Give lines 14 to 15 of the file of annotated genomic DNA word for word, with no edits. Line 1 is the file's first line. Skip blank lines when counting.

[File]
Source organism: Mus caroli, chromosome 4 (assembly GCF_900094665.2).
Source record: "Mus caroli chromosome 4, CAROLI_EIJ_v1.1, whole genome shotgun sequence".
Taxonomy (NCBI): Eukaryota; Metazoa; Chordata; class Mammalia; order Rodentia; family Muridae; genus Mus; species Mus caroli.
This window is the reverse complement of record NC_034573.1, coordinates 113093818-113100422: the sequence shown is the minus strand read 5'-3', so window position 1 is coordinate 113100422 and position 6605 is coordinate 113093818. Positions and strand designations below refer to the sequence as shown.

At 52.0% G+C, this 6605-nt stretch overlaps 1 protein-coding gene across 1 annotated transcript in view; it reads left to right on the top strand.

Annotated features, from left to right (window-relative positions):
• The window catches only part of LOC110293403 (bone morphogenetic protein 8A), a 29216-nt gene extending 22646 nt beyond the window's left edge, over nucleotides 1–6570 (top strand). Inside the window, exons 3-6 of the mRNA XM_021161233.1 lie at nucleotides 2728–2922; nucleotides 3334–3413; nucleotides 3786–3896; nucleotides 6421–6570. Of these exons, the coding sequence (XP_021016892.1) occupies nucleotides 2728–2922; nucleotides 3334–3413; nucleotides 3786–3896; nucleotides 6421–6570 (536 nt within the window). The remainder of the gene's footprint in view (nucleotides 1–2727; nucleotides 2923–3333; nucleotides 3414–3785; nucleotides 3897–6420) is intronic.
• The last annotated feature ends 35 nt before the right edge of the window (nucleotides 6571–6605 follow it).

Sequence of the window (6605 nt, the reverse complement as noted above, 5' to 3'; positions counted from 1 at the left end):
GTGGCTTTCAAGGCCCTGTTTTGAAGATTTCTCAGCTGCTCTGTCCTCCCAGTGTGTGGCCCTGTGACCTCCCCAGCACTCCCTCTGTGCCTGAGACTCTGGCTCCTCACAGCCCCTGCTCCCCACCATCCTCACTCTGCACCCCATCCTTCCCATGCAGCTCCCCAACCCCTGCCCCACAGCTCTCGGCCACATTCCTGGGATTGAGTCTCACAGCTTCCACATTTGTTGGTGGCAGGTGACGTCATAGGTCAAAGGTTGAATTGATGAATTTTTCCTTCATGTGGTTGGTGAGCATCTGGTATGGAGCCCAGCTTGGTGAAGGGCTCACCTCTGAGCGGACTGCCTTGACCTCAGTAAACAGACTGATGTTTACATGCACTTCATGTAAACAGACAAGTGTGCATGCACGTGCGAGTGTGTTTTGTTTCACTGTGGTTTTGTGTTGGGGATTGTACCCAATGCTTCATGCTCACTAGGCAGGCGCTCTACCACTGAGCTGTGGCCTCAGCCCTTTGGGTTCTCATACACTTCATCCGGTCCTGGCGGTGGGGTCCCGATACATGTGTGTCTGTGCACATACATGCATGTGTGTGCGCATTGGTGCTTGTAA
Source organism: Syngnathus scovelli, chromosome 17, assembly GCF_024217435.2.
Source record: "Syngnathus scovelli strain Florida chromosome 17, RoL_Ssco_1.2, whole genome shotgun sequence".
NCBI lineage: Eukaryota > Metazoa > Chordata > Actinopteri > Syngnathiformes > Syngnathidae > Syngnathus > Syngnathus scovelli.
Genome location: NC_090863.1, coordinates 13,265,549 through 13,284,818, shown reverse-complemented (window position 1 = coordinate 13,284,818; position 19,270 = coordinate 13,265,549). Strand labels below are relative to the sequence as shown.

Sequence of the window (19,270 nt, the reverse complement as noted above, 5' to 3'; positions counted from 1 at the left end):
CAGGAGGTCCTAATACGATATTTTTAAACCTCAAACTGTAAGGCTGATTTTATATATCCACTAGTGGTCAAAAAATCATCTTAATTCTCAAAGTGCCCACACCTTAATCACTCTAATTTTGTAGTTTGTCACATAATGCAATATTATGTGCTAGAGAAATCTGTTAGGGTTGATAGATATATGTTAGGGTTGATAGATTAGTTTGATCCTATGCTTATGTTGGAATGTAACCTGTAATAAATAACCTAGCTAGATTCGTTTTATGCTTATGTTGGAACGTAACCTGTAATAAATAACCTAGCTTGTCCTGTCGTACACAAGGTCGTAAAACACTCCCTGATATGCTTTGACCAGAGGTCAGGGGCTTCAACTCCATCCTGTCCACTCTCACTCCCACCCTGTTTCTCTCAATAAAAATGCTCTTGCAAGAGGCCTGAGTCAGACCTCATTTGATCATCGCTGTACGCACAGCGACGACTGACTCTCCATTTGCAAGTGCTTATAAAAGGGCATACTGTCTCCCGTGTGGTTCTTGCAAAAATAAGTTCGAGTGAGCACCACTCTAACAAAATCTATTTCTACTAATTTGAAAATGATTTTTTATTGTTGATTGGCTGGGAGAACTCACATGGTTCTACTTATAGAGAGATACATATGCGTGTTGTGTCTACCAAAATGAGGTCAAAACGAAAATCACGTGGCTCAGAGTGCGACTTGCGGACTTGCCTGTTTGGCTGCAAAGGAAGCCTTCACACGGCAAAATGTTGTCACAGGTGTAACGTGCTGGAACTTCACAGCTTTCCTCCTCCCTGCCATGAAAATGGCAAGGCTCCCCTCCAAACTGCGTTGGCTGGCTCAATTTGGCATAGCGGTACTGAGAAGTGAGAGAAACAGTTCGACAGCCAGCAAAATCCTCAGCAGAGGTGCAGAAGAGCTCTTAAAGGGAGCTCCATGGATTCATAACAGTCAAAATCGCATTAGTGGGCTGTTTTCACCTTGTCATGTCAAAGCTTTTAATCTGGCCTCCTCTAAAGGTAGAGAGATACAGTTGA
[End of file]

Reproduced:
Genome location: NC_090863.1, coordinates 13,265,549 through 13,284,818, shown reverse-complemented (window position 1 = coordinate 13,284,818; position 19,270 = coordinate 13,265,549). Strand labels below are relative to the sequence as shown.

Sequence of the window (19,270 nt, the reverse complement as noted above, 5' to 3'; positions counted from 1 at the left end):